So I'm not doing NaNoWriMo this year. For the second year in a row, it's because I'm in the middle of other projects. Book #2 is under contract and due, Book 10 has to actually be finished, book 3 needs revision for the end of the year, and after that I've got a novel in another genre to revise for my agent to shop around.
I know, you're all playing the world's tiniest violin. Still, there is a singular frustration of not being able to write whatever I want because I have to revise what I've already written and am now sick of. I've always found revision harder than writing. I'm sure a lot of writers, published and unpublished, feel the same way. On to the questions!
Sorry for hitting you with an email, but challenged as I am, couldn't figure out how to ask the question on your blog spot. Very helpful blog, by the way, so thanks.
My first novel was published by a small company is 2007. They did pretty much nothing in the way of editing, promotion, etc., and I have received one royalty statement since May, 2007. My second book, due out this year, is also signed with them. I have been considering legal action to regain the rights to both books, but I have heard this might be wasted money, as many publishers won't touch previously published books. Is this consistent with your experience?
There seem to be a couple questions buried in this, so let me address them:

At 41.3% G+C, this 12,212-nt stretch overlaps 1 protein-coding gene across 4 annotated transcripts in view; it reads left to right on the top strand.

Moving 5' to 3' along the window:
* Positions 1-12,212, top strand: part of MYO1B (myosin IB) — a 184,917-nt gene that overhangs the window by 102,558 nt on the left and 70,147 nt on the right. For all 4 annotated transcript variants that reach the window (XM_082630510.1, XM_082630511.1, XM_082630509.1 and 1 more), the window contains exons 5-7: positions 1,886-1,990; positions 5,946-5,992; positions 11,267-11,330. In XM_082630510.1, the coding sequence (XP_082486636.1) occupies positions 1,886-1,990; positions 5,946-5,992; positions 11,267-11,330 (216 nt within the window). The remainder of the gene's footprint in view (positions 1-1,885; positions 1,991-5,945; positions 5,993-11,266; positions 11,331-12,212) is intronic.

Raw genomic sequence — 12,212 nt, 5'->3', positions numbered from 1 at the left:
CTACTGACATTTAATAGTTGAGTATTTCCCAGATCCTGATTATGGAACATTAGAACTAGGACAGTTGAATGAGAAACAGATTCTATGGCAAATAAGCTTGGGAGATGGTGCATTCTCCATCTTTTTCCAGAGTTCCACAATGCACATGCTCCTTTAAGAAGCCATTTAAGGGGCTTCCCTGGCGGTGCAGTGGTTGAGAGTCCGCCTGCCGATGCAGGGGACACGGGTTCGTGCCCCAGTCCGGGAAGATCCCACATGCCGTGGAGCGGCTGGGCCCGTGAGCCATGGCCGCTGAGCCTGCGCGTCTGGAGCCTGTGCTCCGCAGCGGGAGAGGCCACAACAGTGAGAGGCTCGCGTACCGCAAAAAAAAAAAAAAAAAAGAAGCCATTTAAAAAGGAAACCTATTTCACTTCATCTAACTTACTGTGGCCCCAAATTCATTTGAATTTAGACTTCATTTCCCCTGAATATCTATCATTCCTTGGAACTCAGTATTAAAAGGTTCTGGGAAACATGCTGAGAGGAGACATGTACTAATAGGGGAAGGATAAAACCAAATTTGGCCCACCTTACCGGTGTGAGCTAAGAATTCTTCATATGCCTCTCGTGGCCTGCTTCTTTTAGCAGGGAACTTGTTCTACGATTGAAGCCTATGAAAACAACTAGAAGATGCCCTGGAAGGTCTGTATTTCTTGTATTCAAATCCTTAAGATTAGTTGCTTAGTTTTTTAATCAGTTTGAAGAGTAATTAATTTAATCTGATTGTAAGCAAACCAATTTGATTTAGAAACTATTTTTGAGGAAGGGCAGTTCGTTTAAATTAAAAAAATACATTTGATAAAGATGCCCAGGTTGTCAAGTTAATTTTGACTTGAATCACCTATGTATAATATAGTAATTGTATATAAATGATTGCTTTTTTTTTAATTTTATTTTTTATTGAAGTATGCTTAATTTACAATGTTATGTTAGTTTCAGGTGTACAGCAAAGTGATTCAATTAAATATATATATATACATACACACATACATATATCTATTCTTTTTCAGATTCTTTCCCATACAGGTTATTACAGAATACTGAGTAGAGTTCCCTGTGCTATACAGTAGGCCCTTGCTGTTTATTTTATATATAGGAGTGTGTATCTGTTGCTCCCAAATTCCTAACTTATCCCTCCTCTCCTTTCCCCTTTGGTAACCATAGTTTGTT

(1) They are obligated to provide you with royalties as often as your contract designates. If you don't earn any money, they are still obligated to provide statements proving you made no money. Failing to do so can void your contract with them. If you are having problems getting royalties, get an agent. Start emailing around with your problem (published author needs to re-negotiate contract) and I'm sure at least 10 people will jump up to take the free-meal deal there.
(2) If the second book is due but not gone to press (meaning, they haven't started printing copies of the book for sale yet), you can back out of your contract under certain conditions. "Not paying royalties on previous book" is probably one of them. Breaking a contract means you forfeit the advance, if you had one to begin with. Get an agent.
(3) I don't know how "small" this company is or what kind of deal they actually did in promoting your book. Most books barely break even for the company anyway, and very often new authors get lost at big companies and have similar complaints. Let's assume for the sake of argument that they did screw you, and you feel that a better company could do a better job. Well, you're not in a great spot here. Big publishers do love to buy the rights to books from little publishers and are willing to shell out money to do it, on the condition that the book was doing well for the small house and the large house wants to republish it and reap the rewards on owning the rights to an already-edited novel they don't have to work very hard on. Your book didn't do well, so that's not going to happen. My advice, in terms of your writing career, is to write a third book and try to sell it another house. If you really feel compelled to get out of your previous contracts, get an agent, who may then want to edit and re-market the book to bigger companies and might have the capabilities to do that. It's not unheard of. Either way, don't bank on the first two books being the start of your career. Write another one to start your career with.